Management Matters: Executive Board Succession - the Best and Worst of Times

With every change there is opportunity and risk, and few situations bring that as sharply into view as when your Board hires a new Executive Director. As an English major, I often look to the great works of literature for metaphors. Charles Dickens’ first sentence from A Tale of Two Cities is apt when thinking about an Emergency Executive Board Succession Plan. It begs the question – are you ready to leverage the opportunity if you need to find a Board ED quickly?

While succession planning has emerged as a critical strategy for maintaining and organization’s health, many organizations fall short of creating an Executive Succession Plan (let alone a plan for an emergency). Signs indicate that it may be tempting the fates to ignore this issue. With the shifting demographics easing Baby Boomers into eventual retirement, a significant increase in turnover in nonprofit executive leadership is looming and several national studies indicate that the turnover rate in the next five years could be as high as 90%.An Annie E. Casey Foundation survey of their nonprofit grantees revealed that while more than 60% of their grantee executives are over 50, those who would be next in line for the ED position have no intention of assuming the ED role. Although 2/3 of current executives surveyed plan to leave their positions within 5 years, less than half of them have any kind of formal succession plan.

Actionable Steps

Hiring a new Executive Director can provide a Board with the opportunity to assess the current needs of the organization, develop a consensus for the organization’s mission and vision, and make a strategic hire that can bring a renewed sense of energy to and a new opportunities for success. It does not have to immobilizing.While it can seem to be an overwhelming task, it is actually a series of actionable steps:

  • Assess the organization to determine leadership priorities
  • Create a Transition Team that guides the search process
  • Create and post a job description and review applicants. Screen and determine the top candidates
  • If necessary, name an Interim ED, and support their efforts while making the transition
  • Create an accelerated on-ramp for the new ED’s engagement.

While many organizations want to minimize, eliminate, or avoid the stress that comes with transition, it is actually a great time to leverage the talent and creativity that exists within your organization. That can be done by:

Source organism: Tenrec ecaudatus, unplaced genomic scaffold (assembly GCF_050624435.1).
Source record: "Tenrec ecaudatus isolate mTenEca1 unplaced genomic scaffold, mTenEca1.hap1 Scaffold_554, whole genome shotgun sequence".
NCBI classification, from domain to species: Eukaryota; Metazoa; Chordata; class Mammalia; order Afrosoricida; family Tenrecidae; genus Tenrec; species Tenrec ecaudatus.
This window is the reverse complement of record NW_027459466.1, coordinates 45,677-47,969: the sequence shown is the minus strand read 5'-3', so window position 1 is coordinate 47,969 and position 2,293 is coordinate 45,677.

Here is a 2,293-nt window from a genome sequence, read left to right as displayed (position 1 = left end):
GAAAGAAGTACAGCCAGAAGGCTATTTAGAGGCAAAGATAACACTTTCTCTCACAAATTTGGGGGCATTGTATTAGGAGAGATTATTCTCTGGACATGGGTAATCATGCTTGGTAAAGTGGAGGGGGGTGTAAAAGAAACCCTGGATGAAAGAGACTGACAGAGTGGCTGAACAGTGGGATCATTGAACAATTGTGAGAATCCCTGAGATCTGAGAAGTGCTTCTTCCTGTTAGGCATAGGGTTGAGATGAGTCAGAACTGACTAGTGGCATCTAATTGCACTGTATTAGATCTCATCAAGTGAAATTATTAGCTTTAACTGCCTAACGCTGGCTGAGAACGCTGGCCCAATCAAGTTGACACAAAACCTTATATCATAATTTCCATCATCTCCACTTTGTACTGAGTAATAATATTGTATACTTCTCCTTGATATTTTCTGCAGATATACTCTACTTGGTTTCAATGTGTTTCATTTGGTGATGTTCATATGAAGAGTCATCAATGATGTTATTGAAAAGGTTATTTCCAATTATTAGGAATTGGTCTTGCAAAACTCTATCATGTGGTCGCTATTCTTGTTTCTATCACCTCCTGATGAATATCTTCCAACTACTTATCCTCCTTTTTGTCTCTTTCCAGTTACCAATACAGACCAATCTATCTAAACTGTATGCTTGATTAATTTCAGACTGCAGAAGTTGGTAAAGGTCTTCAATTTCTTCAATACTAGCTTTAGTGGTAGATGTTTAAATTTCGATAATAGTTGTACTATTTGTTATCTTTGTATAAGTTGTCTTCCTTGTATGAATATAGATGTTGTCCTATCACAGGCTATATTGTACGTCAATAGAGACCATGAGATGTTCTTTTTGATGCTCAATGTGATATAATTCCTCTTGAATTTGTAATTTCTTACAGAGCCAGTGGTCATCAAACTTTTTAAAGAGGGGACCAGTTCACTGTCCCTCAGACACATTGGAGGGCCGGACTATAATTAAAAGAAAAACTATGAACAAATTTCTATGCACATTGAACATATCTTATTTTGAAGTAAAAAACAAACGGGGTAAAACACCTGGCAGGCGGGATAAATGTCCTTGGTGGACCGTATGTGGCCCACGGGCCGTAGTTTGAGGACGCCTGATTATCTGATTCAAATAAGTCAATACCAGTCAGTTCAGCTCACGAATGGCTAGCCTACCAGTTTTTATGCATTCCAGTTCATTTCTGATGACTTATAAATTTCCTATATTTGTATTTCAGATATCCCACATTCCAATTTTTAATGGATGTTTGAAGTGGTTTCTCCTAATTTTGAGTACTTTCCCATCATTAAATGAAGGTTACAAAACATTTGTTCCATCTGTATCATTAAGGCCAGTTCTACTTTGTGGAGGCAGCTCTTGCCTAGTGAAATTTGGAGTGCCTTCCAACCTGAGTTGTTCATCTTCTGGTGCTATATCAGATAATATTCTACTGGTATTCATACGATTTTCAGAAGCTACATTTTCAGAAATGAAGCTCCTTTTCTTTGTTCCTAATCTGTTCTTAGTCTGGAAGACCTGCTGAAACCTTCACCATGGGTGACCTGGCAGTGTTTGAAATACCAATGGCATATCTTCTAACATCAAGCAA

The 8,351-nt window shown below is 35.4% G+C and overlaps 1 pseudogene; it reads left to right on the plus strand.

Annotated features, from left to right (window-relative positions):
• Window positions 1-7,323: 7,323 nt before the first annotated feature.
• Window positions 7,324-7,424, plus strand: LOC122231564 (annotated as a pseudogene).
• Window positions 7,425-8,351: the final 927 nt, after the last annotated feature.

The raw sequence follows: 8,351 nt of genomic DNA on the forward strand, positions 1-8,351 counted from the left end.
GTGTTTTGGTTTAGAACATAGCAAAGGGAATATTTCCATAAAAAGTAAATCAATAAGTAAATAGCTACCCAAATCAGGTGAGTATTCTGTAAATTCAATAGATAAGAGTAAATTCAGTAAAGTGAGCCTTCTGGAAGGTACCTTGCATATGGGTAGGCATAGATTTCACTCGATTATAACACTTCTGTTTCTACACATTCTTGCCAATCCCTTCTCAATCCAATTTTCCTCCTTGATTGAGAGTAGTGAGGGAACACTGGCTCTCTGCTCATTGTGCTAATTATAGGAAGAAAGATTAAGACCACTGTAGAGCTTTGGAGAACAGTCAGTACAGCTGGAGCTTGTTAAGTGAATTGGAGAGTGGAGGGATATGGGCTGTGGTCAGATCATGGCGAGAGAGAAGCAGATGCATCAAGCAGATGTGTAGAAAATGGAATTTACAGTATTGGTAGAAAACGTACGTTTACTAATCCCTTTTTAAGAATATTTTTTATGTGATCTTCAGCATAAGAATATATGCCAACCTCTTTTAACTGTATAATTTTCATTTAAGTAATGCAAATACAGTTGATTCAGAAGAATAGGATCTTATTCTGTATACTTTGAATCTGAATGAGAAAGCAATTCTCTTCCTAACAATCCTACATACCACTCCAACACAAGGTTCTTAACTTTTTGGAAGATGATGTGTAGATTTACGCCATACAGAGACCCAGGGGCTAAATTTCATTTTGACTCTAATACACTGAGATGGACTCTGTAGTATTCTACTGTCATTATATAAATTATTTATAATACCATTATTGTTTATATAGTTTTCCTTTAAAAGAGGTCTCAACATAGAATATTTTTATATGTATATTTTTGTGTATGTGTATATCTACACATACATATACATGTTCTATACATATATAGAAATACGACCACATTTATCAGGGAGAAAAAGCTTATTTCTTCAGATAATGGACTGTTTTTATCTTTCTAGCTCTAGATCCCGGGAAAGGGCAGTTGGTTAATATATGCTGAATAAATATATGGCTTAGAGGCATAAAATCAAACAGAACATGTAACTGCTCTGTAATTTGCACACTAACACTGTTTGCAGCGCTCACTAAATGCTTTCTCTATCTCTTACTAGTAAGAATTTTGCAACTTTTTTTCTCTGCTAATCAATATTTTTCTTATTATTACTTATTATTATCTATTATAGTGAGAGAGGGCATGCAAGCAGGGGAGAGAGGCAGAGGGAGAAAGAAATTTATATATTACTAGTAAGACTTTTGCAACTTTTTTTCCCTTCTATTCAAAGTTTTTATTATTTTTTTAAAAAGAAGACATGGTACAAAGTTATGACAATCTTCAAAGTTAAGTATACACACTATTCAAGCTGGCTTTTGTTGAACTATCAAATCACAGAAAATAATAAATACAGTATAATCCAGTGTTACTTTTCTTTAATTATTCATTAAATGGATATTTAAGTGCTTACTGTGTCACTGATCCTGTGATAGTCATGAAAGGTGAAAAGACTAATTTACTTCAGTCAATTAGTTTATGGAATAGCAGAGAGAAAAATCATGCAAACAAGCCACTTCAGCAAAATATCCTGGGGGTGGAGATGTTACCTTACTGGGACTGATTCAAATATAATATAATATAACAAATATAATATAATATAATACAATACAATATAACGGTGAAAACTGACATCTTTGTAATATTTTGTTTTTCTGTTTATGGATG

Creating an Interim Leader – Someone who has no stake in the search for a new ED can fill a leadership role and allow everyone to catch their breath between the departure of the old and the arrival of the new.

Assessingthe Organization – Determine the needs of the organization. Create a list of the things that need to get done so that when a job description is created and interviews are conducted, you are dealing with how things really are, not how they used to be or how you wish they were.

Spruce Up – Focus the organization on taking care of all the things that haven’t gotten done so that when the new ED starts, they focus on moving everyone forward.

Toss the Old – Now is the time to get rid of the out dated software, old job descriptions, and anything else that looks dated and worn. Think of it as moving on and up. It’s as if the new ED is moving into a new home and making it their own – they will want set the tone of their tenure. Do everything you can to make sure the beginning starts of on the best foot possible.

Communicate, Communicate, Communicate – Communicate in a variety of ways with every stakeholder (staff, clients, funders, supporters, volunteers) regularly so they know that things are moving along and being handled. Don’t wait until everything is over and completed. People like to know that things are being managed well.

Yeah But –

Don’t’ have time to consider an ED Succession Plan or craft an Emergency Succession Plan? No problem! Poor or nonexistent planning can result in an interruption of services, a loss of existing and potential funding, and a disruption for staff and community. If you have volunteers on your Board who serve in their available ‘nonworking’ time, they may be unprepared, unwilling, or unable to manage the challenge and extra time) required that a transition disruption creates for a nonprofit organization. Missteps in hiring a new ED can cost you staff, services, funding, and the reputation that your organization has worked so hard to attain. So why worry about it, right?!

An effective Emergency ED Succession Plan allows an organization to seize the day and take advantage of a pivotal moment in its history. An organization that has a professional approach to succession has a better chance of attracting the best candidates. The best candidates can, in turn, create a renewed sense of energy and excitement for the future. You can take what may seem like the ‘worst of times’ and make it the ‘best of times.’

Joni Daniels is Principal of Daniels & Associates, a management training and development consulting practice that specializes in developing human resources in the areas of leadership and management training, interpersonal effectiveness and efficiency, skill- building, and organizational development interventions. With over 25 years of experience, she is a sought after resource for Fortune 500 clients, professional organizations, higher education, media outlets and business publications. Joni can be reached at

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